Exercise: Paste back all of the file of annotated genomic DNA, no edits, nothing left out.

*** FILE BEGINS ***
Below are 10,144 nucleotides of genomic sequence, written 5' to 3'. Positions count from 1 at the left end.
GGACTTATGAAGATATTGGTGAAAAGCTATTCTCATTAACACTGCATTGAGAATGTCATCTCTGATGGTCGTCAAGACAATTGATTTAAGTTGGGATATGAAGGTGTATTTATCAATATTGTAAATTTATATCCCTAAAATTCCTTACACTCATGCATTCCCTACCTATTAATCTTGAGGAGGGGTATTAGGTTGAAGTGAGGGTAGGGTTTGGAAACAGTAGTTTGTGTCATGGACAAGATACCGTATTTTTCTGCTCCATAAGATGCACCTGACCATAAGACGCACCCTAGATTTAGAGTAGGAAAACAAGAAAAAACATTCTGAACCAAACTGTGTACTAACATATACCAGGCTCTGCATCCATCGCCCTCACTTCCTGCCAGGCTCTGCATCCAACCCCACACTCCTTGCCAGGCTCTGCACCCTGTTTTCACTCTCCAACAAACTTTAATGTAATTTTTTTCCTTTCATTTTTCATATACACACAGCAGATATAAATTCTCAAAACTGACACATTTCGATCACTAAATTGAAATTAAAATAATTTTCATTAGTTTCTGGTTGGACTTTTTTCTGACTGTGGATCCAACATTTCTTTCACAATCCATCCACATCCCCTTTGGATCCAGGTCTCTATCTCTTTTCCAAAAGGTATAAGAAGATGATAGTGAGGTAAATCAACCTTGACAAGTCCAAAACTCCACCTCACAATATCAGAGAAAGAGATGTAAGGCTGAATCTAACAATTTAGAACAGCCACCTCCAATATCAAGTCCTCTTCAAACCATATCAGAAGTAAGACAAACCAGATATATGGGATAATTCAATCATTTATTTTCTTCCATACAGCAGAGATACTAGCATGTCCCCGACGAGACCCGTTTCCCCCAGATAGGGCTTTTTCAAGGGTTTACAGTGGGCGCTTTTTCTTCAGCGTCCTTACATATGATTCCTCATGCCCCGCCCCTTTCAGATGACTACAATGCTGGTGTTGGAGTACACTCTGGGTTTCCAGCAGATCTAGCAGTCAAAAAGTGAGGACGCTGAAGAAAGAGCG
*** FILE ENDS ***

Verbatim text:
Below are 10,144 nucleotides of genomic sequence, written 5' to 3'. Positions count from 1 at the left end.
GGACTTATGAAGATATTGGTGAAAAGCTATTCTCATTAACACTGCATTGAGAATGTCATCTCTGATGGTCGTCAAGACAATTGATTTAAGTTGGGATATGAAGGTGTATTTATCAATATTGTAAATTTATATCCCTAAAATTCCTTACACTCATGCATTCCCTACCTATTAATCTTGAGGAGGGGTATTAGGTTGAAGTGAGGGTAGGGTTTGGAAACAGTAGTTTGTGTCATGGACAAGATACCGTATTTTTCTGCTCCATAAGATGCACCTGACCATAAGACGCACCCTAGATTTAGAGTAGGAAAACAAGAAAAAACATTCTGAACCAAACTGTGTACTAACATATACCAGGCTCTGCATCCATCGCCCTCACTTCCTGCCAGGCTCTGCATCCAACCCCACACTCCTTGCCAGGCTCTGCACCCTGTTTTCACTCTCCAACAAACTTTAATGTAATTTTTTTCCTTTCATTTTTCATATACACACAGCAGATATAAATTCTCAAAACTGACACATTTCGATCACTAAATTGAAATTAAAATAATTTTCATTAGTTTCTGGTTGGACTTTTTTCTGACTGTGGATCCAACATTTCTTTCACAATCCATCCACATCCCCTTTGGATCCAGGTCTCTATCTCTTTTCCAAAAGGTATAAGAAGATGATAGTGAGGTAAATCAACCTTGACAAGTCCAAAACTCCACCTCACAATATCAGAGAAAGAGATGTAAGGCTGAATCTAACAATTTAGAACAGCCACCTCCAATATCAAGTCCTCTTCAAACCATATCAGAAGTAAGACAAACCAGATATATGGGATAATTCAATCATTTATTTTCTTCCATACAGCAGAGATACTAGCATGTCCCCGACGAGACCCGTTTCCCCCAGATAGGGCTTTTTCAAGGGTTTACAGTGGGCGCTTTTTCTTCAGCGTCCTTACATATGATTCCTCATGCCCCGCCCCTTTCAGATGACTACAATGCTGGTGTTGGAGTACACTCTGGGTTTCCAGCAGATCTAGCAGTCAAAAAGTGAGGACGCTGAAGAAAGAGCG